Apple’s AirPods Max, a traveler’s perspective: great audio isn’t everything

by Joseph K. Clark

Anton D. Nagy contributed to this post. I don’t even know how to say this politely, so I’ll just start from the beginning. Apple’s AirPods Max is the most frustrating piece of hardware that I’ve ever wanted to almost love… There, I got it off my chest.

Let me explain: I travel a lot, 150,000 miles a year kind of a lot. It’s been the story of my life since I was 3, and for the past 20 years, it’s a sort of requirement I’ve set before taking any job. I’ve always been kind of like that George Clooney character in Up In The Air, where I only buy toiletries in small packages, I spend insane amounts of money on specific kinds of luggage just because they’re easier to drag, and I use Peak Design bags and tripods almost exclusively because of the amount of thought that’s put into making them compact.


The point is, I value ergonomics, practicality, and thoughtfulness before buying any product, and I’m willing to spend more on it. Obviously, with this pandemic, we all had to take a break from travel, but the main reason I felt the only way to finalize the review of these Max correctly, was to wait until I could fly again with them. The sound should be one of the most important reasons for you to buy a pair of headphones, but for anyone willing to spend so much money, it’s not everything.

Thoughtfulness, as a noun, is the consideration for the needs of other people. Let’s be honest, Apple hasn’t always been famous for this. Remember the excessive obsession over thin and light at the expense of battery life? Remember, the only two USB ports stuck so next to each other that one was pretty much useless on the old MacBooks. Or OK, just one USB-C port for everything on the MacBook? Sure, this is the company that put a thousand songs in your pocket, but it also killed the headphone jack against user feedback.

So, AirPods Max. Let me start with an important disclaimer. This is not an audiophile review, and I’m sure the Internet is full of them. I even battle with the idea of such an analysis for wireless headphones. At the moment, Bluetooth hasn’t really reached what most would consider as High Fidelity territory, even if Apple disputes it in their marketing. You either choose the convenience of a wireless connection at the expense of quality or the other way around at the cost of money, cause yeah, it can get thousands of dollars more expensive.


That said, for Bluetooth, the AirPods Max is NOT at all affordable. At this price, *any* pair of headphones should sound amazing, and these do but bear with me. Let me begin with the things I like before you get the impression that this is a bashing piece. We have a different approach through computational audio, where the H1 chip detects everything from the music you hear to the fit in your ears to balance the EQ dynamically, and I can tell. I actually do appreciate the aluminum design, but for reasons that contradict the purpose.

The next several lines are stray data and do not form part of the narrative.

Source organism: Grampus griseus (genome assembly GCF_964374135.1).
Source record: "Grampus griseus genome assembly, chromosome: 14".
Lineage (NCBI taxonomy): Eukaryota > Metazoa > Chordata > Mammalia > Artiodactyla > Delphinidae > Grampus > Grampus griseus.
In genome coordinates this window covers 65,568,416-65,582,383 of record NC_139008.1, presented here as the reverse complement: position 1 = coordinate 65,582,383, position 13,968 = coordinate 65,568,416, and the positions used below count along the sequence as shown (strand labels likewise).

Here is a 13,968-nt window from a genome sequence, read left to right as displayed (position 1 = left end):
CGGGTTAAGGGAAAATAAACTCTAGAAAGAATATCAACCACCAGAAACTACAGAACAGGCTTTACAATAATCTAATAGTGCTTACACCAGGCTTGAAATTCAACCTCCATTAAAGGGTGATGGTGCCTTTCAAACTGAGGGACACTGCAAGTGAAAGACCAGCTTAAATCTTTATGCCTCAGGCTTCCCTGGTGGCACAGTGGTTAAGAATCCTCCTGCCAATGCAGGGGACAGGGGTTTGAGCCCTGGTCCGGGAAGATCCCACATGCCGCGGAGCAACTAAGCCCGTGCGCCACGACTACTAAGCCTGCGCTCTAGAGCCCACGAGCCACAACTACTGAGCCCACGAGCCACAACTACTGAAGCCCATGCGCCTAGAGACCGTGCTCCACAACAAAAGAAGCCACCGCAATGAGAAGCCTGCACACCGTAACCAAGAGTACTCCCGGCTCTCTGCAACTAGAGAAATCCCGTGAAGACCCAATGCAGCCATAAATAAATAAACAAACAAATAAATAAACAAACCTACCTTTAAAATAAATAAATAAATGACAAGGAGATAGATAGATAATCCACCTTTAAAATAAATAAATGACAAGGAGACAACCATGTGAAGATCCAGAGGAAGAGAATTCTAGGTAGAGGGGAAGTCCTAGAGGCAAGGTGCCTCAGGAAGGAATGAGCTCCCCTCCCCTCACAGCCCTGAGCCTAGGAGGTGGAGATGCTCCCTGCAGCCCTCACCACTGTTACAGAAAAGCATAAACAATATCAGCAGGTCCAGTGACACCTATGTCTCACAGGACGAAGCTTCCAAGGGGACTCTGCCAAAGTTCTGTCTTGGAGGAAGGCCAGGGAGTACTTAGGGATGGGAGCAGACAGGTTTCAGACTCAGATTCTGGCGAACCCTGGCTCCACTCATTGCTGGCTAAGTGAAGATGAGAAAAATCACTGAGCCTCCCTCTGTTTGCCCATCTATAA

I seriously think Apple chose the materials more to boost the audio experience than the build quality. See, I probably like most about these headphones because I’ve never heard a broader soundstage from Bluetooth Headphones. I’m talking instrument separation and crisp bass, if there is such a thing. I’m trying to find a word to describe how I can actually feel it without providing any sort of distortion. The aluminum actually seems to contribute to creating this sort of rumble all around that I can’t say I’ve experienced before.

Now, disclaimer number 2. I have no scientific way to prove this, but I’ve only experienced this soundstage on Apple Music. Yes, I know this is the exact AAC codec that Spotify uses, which I also download at maximum quality. For whatever reason that should seriously be obvious, Instrument separation and audio quality on Spotify is good, but I consider it better on Apple Music.

I say apparently because this is a very Apple thing to do. If you want to take maximum advantage of what these headphones can do, you have to be in their ecosystem. Pair them to one, and then they’re smart enough to switch between the rest of your Apple devices. Spatial Audio capabilities exist depending on the content supporting it, and all you have to do is say Hey Siri to get them to play whatever music you want… on Apple Music, of course. The concept of having this Apple Watch-style digital crown for audio and music playback is a more innovative approach to capacitive controls. Still, I think my favorite feature is the button next to it.

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